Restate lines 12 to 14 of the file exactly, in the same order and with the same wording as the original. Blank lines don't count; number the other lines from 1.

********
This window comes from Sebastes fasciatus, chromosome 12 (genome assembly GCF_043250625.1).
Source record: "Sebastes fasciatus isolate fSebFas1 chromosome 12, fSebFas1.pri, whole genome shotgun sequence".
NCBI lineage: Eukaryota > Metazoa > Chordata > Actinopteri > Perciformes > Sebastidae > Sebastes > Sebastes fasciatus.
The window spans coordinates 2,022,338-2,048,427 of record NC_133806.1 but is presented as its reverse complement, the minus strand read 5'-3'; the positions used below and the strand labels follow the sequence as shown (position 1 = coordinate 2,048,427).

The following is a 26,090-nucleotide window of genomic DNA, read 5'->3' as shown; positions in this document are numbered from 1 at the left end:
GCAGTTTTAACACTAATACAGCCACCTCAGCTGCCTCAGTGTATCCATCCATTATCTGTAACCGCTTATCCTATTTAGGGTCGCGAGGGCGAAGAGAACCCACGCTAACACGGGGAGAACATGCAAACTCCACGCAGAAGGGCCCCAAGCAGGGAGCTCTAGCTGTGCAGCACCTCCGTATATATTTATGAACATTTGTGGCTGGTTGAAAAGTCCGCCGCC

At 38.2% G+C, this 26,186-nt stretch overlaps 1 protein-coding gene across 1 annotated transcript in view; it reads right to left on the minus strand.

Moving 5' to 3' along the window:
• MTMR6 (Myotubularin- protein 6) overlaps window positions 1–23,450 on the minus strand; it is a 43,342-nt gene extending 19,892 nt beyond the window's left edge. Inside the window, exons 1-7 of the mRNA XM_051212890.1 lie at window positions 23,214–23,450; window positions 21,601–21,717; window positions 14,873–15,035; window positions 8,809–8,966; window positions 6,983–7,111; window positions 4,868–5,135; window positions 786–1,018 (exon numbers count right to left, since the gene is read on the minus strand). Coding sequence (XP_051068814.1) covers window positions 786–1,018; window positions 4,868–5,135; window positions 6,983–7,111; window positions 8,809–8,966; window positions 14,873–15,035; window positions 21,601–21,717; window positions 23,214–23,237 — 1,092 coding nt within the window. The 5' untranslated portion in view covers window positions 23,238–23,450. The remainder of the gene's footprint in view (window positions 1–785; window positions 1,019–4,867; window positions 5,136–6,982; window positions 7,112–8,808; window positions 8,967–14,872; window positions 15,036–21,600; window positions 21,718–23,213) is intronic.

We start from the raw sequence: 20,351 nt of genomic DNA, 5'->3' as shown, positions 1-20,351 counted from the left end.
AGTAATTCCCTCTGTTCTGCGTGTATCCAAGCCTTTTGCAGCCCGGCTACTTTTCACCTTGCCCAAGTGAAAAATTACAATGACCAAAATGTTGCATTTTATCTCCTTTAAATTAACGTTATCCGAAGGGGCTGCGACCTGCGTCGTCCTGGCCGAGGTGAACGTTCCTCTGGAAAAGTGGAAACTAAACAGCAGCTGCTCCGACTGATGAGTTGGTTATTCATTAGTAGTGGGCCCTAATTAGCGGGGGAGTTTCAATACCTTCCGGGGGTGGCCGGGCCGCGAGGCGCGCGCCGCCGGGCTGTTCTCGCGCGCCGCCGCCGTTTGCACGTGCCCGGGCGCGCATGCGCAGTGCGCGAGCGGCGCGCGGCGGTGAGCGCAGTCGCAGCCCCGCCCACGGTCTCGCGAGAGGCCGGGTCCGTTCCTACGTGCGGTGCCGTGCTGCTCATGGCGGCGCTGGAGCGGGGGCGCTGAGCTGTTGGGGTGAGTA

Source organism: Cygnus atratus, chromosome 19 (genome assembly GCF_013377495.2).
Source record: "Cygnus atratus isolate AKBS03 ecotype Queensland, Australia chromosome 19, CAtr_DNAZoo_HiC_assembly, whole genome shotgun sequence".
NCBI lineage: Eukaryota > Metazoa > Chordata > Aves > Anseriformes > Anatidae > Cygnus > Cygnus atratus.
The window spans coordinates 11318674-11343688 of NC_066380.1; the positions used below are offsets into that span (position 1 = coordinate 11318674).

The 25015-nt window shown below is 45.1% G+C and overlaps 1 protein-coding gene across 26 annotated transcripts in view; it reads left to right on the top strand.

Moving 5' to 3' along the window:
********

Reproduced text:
Source organism: Cygnus atratus, chromosome 19 (genome assembly GCF_013377495.2).
Source record: "Cygnus atratus isolate AKBS03 ecotype Queensland, Australia chromosome 19, CAtr_DNAZoo_HiC_assembly, whole genome shotgun sequence".
NCBI lineage: Eukaryota > Metazoa > Chordata > Aves > Anseriformes > Anatidae > Cygnus > Cygnus atratus.